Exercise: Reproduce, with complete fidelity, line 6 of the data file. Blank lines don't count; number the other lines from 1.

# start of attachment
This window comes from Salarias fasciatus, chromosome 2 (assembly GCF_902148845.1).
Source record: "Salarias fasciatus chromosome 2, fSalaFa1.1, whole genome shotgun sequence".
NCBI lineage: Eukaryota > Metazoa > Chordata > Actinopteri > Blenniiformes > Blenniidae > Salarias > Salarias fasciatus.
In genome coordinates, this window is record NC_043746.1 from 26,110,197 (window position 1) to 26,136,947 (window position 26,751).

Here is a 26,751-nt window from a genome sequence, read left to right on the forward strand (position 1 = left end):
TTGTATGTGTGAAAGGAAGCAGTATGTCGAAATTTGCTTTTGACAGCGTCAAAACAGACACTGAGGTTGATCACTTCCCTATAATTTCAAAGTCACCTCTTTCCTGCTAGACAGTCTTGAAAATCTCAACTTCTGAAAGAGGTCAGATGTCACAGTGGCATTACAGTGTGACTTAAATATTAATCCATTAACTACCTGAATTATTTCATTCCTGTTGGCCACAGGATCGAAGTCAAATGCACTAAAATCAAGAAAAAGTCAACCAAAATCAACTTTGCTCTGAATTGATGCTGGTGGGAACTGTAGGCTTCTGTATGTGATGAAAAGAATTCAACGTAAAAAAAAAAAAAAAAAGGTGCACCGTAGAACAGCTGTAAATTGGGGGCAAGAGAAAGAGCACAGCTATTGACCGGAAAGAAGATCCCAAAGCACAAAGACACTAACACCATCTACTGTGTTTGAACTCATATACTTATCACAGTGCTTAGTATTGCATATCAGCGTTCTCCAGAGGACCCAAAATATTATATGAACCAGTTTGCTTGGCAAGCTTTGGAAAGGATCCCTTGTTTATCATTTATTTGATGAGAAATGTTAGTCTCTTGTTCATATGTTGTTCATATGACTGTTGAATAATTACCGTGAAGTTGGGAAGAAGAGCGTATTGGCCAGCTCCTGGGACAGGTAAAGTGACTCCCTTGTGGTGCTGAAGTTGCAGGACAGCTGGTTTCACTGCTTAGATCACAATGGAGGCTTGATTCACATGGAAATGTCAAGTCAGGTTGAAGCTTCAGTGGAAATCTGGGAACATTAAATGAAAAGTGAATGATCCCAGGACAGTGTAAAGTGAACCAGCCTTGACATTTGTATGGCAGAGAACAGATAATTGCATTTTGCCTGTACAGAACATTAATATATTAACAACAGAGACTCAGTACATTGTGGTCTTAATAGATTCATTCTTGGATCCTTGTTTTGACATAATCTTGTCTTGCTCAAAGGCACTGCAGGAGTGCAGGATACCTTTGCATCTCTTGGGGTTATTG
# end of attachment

TTGTATGTGTGAAAGGAAGCAGTATGTCGAAATTTGCTTTTGACAGCGTCAAAACAGACACTGAGGTTGATCACTTCCCTATAATTTCAAAGTCACCTCTTTCCTGCTAGACAGTCTTGAAAATCTCAACTTCTGAAAGAGGTCAGATGTCACAGTGGCATTACAGTGTGACTTAAATATTAATCCATTAACTACCTGAATTATTTCATTCCTGTTGGCCACAGGATCGAAGTCAAATGCACTAAAATCAAGAAAAAGTCAACCAAAATCAACTTTGCTCTGAATTGATGCTGGTGGGAACTGTAGGCTTCTGTATGTGATGAAAAGAATTCAACGTAAAAAAAAAAAAAAAAAGGTGCACCGTAGAACAGCTGTAAATTGGGGGCAAGAGAAAGAGCACAGCTATTGACCGGAAAGAAGATCCCAAAGCACAAAGACACTAACACCATCTACTGTGTTTGAACTCATATACTTATCACAGTGCTTAGTATTGCATATCAGCGTTCTCCAGAGGACCCAAAATATTATATGAACCAGTTTGCTTGGCAAGCTTTGGAAAGGATCCCTTGTTTATCATTTATTTGATGAGAAATGTTAGTCTCTTGTTCATATGTTGTTCATATGACTGTTGAATAATTACCGTGAAGTTGGGAAGAAGAGCGTATTGGCCAGCTCCTGGGACAGGTAAAGTGACTCCCTTGTGGTGCTGAAGTTGCAGGACAGCTGGTTTCACTGCTTAGATCACAATGGAGGCTTGATTCACATGGAAATGTCAAGTCAGGTTGAAGCTTCAGTGGAAATCTGGGAACATTAAATGAAAAGTGAATGATCCCAGGACAGTGTAAAGTGAACCAGCCTTGACATTTGTATGGCAGAGAACAGATAATTGCATTTTGCCTGTACAGAACATTAATATATTAACAACAGAGACTCAGTACATTGTGGTCTTAATAGATTCATTCTTGGATCCTTGTTTTGACATAATCTTGTCTTGCTCAAAGGCACTGCAGGAGTGCAGGATACCTTTGCATCTCTTGGGGTTATTG